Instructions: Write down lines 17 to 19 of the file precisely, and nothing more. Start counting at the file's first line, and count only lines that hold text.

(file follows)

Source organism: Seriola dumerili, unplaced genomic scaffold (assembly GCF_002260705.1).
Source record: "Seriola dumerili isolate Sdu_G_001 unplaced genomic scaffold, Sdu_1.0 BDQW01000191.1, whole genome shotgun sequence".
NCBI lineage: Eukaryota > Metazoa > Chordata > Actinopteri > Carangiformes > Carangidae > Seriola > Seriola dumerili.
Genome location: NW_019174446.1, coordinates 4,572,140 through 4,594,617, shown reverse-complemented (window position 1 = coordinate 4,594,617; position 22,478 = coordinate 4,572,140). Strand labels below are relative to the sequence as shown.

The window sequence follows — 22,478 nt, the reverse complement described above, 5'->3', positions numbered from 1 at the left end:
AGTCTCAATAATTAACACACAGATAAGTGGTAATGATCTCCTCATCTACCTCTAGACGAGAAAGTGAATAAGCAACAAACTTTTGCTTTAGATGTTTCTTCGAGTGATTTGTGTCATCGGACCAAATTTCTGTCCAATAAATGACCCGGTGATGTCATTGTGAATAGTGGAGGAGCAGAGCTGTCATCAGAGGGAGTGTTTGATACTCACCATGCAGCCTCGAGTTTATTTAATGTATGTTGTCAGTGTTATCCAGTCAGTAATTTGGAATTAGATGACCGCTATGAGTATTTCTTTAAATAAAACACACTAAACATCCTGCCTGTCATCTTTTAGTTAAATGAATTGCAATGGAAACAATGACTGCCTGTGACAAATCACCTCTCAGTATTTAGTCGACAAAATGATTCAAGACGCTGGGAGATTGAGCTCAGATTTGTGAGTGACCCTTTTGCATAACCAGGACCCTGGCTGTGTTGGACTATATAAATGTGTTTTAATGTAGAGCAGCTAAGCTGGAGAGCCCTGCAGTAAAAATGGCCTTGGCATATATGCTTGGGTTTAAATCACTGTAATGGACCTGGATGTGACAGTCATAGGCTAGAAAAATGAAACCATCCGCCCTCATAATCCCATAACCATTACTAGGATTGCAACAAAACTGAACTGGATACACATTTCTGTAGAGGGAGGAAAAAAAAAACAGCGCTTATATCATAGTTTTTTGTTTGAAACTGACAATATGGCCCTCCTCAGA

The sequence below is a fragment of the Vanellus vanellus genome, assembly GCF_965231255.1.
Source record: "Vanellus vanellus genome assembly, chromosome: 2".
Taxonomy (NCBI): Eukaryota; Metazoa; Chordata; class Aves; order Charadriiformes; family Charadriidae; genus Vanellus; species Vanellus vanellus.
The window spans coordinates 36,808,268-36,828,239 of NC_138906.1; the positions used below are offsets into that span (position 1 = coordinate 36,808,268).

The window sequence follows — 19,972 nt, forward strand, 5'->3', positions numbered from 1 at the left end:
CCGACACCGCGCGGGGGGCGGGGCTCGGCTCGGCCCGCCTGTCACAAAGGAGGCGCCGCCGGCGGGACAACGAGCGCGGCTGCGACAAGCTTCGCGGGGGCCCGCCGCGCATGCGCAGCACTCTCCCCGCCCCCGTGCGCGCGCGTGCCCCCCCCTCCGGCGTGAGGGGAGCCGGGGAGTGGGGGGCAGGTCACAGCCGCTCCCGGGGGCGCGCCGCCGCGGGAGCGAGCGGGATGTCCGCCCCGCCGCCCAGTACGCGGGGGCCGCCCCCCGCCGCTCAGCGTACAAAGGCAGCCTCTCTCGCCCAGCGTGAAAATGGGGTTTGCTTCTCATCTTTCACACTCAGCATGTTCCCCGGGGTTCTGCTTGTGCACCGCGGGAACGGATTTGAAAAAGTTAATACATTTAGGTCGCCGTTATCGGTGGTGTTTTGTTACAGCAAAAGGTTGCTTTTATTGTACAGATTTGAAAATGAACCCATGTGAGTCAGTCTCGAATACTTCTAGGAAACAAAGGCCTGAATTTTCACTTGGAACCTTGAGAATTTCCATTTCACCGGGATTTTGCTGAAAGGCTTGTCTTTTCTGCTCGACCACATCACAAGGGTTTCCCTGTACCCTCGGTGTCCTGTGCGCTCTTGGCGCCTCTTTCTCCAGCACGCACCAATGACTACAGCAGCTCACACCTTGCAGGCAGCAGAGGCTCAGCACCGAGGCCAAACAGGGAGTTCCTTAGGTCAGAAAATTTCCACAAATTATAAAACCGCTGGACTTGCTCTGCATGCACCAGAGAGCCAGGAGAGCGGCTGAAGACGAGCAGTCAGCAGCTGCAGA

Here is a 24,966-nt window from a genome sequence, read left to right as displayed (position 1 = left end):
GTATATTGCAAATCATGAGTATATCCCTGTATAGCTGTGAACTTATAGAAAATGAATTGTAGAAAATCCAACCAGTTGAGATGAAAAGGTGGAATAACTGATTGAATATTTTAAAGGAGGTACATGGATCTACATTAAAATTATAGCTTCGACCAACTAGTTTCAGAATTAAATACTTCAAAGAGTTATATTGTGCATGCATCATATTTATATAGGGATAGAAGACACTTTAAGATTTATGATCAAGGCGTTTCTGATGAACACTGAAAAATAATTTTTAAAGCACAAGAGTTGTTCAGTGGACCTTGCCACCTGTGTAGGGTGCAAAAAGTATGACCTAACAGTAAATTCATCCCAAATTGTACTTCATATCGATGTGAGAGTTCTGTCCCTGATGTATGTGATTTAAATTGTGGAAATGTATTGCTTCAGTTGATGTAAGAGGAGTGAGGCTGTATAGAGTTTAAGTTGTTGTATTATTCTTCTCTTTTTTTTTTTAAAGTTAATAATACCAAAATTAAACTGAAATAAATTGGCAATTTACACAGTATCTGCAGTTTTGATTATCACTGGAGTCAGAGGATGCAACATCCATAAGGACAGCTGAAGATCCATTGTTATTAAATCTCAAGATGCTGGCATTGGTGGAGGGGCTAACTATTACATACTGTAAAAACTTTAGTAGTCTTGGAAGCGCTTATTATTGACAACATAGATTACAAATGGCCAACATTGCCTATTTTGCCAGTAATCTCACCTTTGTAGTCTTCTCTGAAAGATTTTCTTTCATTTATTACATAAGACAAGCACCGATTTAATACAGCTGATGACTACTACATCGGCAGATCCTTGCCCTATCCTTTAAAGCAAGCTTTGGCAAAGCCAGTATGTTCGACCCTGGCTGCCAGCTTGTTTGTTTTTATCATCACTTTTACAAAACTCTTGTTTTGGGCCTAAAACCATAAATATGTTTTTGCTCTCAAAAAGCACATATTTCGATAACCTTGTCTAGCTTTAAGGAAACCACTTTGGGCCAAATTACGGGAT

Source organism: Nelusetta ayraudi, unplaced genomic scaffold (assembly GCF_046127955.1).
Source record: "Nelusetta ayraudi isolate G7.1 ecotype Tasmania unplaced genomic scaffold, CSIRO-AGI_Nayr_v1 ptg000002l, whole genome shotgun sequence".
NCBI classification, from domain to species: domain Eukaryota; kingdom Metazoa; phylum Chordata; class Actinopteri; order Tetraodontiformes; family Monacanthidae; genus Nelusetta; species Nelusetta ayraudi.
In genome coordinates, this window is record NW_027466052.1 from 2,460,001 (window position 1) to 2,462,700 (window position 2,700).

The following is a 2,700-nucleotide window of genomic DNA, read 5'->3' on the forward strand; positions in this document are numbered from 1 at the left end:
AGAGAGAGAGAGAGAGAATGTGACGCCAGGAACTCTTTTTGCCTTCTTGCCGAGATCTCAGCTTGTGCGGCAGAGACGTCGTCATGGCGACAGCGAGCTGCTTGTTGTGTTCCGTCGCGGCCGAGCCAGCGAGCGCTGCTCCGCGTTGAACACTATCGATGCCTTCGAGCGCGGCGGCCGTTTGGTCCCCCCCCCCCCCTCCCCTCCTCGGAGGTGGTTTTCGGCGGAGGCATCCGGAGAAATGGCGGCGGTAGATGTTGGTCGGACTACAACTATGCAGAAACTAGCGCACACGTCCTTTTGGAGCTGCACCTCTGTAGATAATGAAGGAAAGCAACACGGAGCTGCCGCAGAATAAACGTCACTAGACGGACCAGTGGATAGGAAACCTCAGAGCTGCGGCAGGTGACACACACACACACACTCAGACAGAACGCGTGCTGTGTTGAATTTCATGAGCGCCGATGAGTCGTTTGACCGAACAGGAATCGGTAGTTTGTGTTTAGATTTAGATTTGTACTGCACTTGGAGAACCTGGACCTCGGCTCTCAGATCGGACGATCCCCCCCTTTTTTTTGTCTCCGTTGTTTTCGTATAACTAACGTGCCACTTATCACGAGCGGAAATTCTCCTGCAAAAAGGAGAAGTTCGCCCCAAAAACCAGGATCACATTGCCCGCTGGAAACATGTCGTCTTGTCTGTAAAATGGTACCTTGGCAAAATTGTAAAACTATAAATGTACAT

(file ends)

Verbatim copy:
NCBI classification, from domain to species: domain Eukaryota; kingdom Metazoa; phylum Chordata; class Actinopteri; order Tetraodontiformes; family Monacanthidae; genus Nelusetta; species Nelusetta ayraudi.
In genome coordinates, this window is record NW_027466052.1 from 2,460,001 (window position 1) to 2,462,700 (window position 2,700).

The following is a 2,700-nucleotide window of genomic DNA, read 5'->3' on the forward strand; positions in this document are numbered from 1 at the left end: